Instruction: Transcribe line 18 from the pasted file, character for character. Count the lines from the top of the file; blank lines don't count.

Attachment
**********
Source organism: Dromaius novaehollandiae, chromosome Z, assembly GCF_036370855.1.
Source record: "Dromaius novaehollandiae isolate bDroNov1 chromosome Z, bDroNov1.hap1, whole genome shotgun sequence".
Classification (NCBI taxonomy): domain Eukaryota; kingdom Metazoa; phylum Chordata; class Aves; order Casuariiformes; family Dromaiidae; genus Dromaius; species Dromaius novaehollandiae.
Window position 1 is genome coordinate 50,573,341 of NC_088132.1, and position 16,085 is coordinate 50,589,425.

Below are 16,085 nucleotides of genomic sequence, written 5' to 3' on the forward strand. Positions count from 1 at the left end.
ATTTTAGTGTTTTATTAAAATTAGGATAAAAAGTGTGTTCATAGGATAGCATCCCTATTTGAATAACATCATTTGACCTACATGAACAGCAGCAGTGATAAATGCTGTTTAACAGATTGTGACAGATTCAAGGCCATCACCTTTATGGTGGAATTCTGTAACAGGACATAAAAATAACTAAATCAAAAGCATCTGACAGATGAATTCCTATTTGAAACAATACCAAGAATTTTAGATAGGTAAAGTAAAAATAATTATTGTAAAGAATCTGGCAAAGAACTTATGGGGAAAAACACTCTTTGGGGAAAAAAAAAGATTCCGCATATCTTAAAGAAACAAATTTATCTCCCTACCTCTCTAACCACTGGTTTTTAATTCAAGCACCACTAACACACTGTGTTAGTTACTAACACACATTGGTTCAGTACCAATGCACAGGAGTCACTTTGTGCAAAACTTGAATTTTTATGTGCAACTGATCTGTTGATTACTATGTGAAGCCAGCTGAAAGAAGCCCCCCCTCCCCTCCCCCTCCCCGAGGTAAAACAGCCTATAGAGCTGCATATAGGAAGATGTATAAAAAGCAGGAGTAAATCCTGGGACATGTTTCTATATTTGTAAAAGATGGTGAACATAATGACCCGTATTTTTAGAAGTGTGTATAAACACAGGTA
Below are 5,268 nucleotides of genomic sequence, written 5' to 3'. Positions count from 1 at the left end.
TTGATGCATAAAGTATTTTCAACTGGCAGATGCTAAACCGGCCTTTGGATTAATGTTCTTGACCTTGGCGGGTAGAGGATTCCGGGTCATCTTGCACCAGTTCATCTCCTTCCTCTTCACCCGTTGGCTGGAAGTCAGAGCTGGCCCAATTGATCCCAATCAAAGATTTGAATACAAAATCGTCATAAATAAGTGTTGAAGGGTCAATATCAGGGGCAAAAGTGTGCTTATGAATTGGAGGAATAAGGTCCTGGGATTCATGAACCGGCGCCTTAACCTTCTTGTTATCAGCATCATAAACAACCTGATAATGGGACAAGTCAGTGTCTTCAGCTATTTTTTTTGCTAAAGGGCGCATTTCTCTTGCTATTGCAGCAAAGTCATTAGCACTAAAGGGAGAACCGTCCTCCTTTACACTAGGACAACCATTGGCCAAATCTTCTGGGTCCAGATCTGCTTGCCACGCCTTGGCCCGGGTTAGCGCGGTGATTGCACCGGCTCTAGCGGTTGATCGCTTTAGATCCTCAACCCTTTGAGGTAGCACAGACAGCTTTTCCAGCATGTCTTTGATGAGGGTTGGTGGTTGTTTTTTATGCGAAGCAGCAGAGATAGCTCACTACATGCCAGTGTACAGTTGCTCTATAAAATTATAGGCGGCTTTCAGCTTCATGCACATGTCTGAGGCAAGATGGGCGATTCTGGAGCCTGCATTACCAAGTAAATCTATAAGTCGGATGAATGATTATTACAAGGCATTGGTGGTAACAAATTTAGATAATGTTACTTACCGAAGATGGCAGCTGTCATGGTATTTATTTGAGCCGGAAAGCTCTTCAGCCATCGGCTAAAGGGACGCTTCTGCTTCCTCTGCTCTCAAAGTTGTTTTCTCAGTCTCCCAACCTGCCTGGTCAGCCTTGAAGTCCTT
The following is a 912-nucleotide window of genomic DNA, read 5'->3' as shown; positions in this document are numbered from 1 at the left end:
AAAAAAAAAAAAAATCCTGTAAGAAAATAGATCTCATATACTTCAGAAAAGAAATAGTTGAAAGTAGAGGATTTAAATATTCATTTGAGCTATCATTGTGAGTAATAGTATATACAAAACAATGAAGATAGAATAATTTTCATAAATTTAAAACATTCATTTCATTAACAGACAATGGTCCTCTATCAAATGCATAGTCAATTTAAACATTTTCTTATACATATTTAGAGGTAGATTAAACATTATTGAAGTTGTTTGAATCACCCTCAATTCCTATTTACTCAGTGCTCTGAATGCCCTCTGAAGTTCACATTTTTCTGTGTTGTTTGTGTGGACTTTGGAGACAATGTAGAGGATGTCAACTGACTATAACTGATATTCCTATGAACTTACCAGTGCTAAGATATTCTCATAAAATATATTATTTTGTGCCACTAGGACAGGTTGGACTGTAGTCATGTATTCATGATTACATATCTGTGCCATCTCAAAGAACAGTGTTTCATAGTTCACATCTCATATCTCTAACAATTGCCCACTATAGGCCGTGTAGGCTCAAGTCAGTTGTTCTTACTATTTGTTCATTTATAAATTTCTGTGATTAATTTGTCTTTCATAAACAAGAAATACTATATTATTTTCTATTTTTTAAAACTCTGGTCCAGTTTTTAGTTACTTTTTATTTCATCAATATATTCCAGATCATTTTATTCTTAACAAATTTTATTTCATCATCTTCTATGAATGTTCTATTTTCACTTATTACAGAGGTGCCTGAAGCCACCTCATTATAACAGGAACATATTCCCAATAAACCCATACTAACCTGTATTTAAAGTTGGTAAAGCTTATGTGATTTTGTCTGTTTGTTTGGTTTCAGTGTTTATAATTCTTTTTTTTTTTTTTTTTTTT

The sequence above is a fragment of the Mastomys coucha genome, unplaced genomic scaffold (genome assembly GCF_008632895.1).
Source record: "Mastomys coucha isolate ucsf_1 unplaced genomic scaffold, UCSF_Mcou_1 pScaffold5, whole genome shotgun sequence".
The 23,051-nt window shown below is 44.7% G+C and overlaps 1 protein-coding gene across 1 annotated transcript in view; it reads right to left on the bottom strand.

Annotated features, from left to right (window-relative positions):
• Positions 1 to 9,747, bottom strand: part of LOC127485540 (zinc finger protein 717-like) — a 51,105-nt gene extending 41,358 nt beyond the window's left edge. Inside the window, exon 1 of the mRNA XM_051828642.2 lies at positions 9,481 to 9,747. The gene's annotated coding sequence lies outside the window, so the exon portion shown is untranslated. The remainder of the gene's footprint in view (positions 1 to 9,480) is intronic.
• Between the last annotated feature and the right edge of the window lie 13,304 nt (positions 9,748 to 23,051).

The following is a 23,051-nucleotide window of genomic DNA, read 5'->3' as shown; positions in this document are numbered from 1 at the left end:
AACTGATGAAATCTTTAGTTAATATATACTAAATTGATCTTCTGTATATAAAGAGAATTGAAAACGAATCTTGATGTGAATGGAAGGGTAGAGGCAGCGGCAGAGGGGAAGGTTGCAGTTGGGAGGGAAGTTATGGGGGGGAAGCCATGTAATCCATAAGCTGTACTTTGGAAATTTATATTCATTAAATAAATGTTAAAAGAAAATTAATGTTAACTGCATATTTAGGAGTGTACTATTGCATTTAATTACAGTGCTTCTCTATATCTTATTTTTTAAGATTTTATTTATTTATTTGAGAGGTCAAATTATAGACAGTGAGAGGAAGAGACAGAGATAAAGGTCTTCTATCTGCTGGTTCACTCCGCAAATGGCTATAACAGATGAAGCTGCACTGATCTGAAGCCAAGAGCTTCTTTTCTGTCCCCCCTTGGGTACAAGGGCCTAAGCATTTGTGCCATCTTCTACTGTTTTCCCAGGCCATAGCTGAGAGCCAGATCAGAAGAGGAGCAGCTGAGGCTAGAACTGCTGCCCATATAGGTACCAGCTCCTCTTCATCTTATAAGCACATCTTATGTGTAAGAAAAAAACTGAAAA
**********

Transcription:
AACTGATGAAATCTTTAGTTAATATATACTAAATTGATCTTCTGTATATAAAGAGAATTGAAAACGAATCTTGATGTGAATGGAAGGGTAGAGGCAGCGGCAGAGGGGAAGGTTGCAGTTGGGAGGGAAGTTATGGGGGGGAAGCCATGTAATCCATAAGCTGTACTTTGGAAATTTATATTCATTAAATAAATGTTAAAAGAAAATTAATGTTAACTGCATATTTAGGAGTGTACTATTGCATTTAATTACAGTGCTTCTCTATATCTTATTTTTTAAGATTTTATTTATTTATTTGAGAGGTCAAATTATAGACAGTGAGAGGAAGAGACAGAGATAAAGGTCTTCTATCTGCTGGTTCACTCCGCAAATGGCTATAACAGATGAAGCTGCACTGATCTGAAGCCAAGAGCTTCTTTTCTGTCCCCCCTTGGGTACAAGGGCCTAAGCATTTGTGCCATCTTCTACTGTTTTCCCAGGCCATAGCTGAGAGCCAGATCAGAAGAGGAGCAGCTGAGGCTAGAACTGCTGCCCATATAGGTACCAGCTCCTCTTCATCTTATAAGCACATCTTATGTGTAAGAAAAAAACTGAAAA